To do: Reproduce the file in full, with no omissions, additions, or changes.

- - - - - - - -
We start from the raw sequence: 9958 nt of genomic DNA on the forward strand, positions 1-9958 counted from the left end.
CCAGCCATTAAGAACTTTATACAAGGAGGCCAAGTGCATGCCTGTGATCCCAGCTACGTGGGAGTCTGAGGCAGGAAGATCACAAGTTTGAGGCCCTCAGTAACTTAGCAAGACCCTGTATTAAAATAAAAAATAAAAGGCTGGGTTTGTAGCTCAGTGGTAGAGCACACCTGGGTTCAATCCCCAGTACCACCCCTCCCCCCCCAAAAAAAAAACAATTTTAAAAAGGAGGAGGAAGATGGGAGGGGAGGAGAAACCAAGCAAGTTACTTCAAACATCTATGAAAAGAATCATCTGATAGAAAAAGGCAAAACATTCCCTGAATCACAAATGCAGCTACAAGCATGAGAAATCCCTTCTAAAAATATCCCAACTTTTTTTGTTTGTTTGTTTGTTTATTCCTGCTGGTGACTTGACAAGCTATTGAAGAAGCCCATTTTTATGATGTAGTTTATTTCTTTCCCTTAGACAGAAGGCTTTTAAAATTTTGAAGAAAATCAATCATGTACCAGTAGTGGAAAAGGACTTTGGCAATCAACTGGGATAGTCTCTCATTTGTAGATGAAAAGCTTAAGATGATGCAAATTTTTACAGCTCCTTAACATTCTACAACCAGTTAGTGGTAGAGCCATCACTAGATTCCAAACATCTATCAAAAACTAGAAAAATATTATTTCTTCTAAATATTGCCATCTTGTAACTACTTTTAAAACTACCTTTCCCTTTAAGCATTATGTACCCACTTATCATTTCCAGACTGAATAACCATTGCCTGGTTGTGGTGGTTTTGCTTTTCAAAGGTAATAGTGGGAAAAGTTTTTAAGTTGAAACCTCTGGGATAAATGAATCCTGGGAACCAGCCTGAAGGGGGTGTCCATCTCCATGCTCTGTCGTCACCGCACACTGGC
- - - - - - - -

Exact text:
We start from the raw sequence: 9958 nt of genomic DNA on the forward strand, positions 1-9958 counted from the left end.
CCAGCCATTAAGAACTTTATACAAGGAGGCCAAGTGCATGCCTGTGATCCCAGCTACGTGGGAGTCTGAGGCAGGAAGATCACAAGTTTGAGGCCCTCAGTAACTTAGCAAGACCCTGTATTAAAATAAAAAATAAAAGGCTGGGTTTGTAGCTCAGTGGTAGAGCACACCTGGGTTCAATCCCCAGTACCACCCCTCCCCCCCCAAAAAAAAAACAATTTTAAAAAGGAGGAGGAAGATGGGAGGGGAGGAGAAACCAAGCAAGTTACTTCAAACATCTATGAAAAGAATCATCTGATAGAAAAAGGCAAAACATTCCCTGAATCACAAATGCAGCTACAAGCATGAGAAATCCCTTCTAAAAATATCCCAACTTTTTTTGTTTGTTTGTTTGTTTATTCCTGCTGGTGACTTGACAAGCTATTGAAGAAGCCCATTTTTATGATGTAGTTTATTTCTTTCCCTTAGACAGAAGGCTTTTAAAATTTTGAAGAAAATCAATCATGTACCAGTAGTGGAAAAGGACTTTGGCAATCAACTGGGATAGTCTCTCATTTGTAGATGAAAAGCTTAAGATGATGCAAATTTTTACAGCTCCTTAACATTCTACAACCAGTTAGTGGTAGAGCCATCACTAGATTCCAAACATCTATCAAAAACTAGAAAAATATTATTTCTTCTAAATATTGCCATCTTGTAACTACTTTTAAAACTACCTTTCCCTTTAAGCATTATGTACCCACTTATCATTTCCAGACTGAATAACCATTGCCTGGTTGTGGTGGTTTTGCTTTTCAAAGGTAATAGTGGGAAAAGTTTTTAAGTTGAAACCTCTGGGATAAATGAATCCTGGGAACCAGCCTGAAGGGGGTGTCCATCTCCATGCTCTGTCGTCACCGCACACTGGC